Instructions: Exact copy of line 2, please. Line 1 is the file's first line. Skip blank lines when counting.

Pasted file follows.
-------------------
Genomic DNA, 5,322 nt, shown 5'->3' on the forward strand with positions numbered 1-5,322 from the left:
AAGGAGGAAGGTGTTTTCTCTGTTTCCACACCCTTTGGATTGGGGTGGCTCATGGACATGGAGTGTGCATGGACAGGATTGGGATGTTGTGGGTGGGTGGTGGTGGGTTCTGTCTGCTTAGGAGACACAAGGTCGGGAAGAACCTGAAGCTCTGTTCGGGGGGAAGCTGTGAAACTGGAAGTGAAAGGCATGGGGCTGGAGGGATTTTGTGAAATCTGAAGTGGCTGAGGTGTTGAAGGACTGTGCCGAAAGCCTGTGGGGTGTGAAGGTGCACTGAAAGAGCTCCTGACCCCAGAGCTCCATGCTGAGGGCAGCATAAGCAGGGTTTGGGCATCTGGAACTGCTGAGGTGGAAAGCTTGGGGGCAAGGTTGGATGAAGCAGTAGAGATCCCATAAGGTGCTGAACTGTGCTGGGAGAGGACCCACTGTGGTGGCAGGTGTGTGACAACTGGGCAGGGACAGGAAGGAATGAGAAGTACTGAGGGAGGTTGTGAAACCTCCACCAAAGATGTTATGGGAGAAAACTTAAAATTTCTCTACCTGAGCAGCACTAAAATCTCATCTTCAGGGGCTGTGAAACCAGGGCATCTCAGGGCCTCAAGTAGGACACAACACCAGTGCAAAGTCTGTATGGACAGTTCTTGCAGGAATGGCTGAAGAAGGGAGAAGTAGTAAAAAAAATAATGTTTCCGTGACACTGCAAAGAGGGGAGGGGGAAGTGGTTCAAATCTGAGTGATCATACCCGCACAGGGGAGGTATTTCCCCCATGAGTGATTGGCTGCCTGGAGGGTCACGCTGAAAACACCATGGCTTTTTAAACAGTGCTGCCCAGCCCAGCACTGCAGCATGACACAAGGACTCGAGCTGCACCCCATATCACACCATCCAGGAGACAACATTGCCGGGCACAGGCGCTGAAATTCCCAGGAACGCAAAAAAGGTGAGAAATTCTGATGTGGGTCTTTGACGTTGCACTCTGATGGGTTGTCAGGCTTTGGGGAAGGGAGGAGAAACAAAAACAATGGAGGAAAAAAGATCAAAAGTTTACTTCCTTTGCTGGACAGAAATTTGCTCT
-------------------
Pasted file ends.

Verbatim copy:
AAGGAGGAAGGTGTTTTCTCTGTTTCCACACCCTTTGGATTGGGGTGGCTCATGGACATGGAGTGTGCATGGACAGGATTGGGATGTTGTGGGTGGGTGGTGGTGGGTTCTGTCTGCTTAGGAGACACAAGGTCGGGAAGAACCTGAAGCTCTGTTCGGGGGGAAGCTGTGAAACTGGAAGTGAAAGGCATGGGGCTGGAGGGATTTTGTGAAATCTGAAGTGGCTGAGGTGTTGAAGGACTGTGCCGAAAGCCTGTGGGGTGTGAAGGTGCACTGAAAGAGCTCCTGACCCCAGAGCTCCATGCTGAGGGCAGCATAAGCAGGGTTTGGGCATCTGGAACTGCTGAGGTGGAAAGCTTGGGGGCAAGGTTGGATGAAGCAGTAGAGATCCCATAAGGTGCTGAACTGTGCTGGGAGAGGACCCACTGTGGTGGCAGGTGTGTGACAACTGGGCAGGGACAGGAAGGAATGAGAAGTACTGAGGGAGGTTGTGAAACCTCCACCAAAGATGTTATGGGAGAAAACTTAAAATTTCTCTACCTGAGCAGCACTAAAATCTCATCTTCAGGGGCTGTGAAACCAGGGCATCTCAGGGCCTCAAGTAGGACACAACACCAGTGCAAAGTCTGTATGGACAGTTCTTGCAGGAATGGCTGAAGAAGGGAGAAGTAGTAAAAAAAATAATGTTTCCGTGACACTGCAAAGAGGGGAGGGGGAAGTGGTTCAAATCTGAGTGATCATACCCGCACAGGGGAGGTATTTCCCCCATGAGTGATTGGCTGCCTGGAGGGTCACGCTGAAAACACCATGGCTTTTTAAACAGTGCTGCCCAGCCCAGCACTGCAGCATGACACAAGGACTCGAGCTGCACCCCATATCACACCATCCAGGAGACAACATTGCCGGGCACAGGCGCTGAAATTCCCAGGAACGCAAAAAAGGTGAGAAATTCTGATGTGGGTCTTTGACGTTGCACTCTGATGGGTTGTCAGGCTTTGGGGAAGGGAGGAGAAACAAAAACAATGGAGGAAAAAAGATCAAAAGTTTACTTCCTTTGCTGGACAGAAATTTGCTCT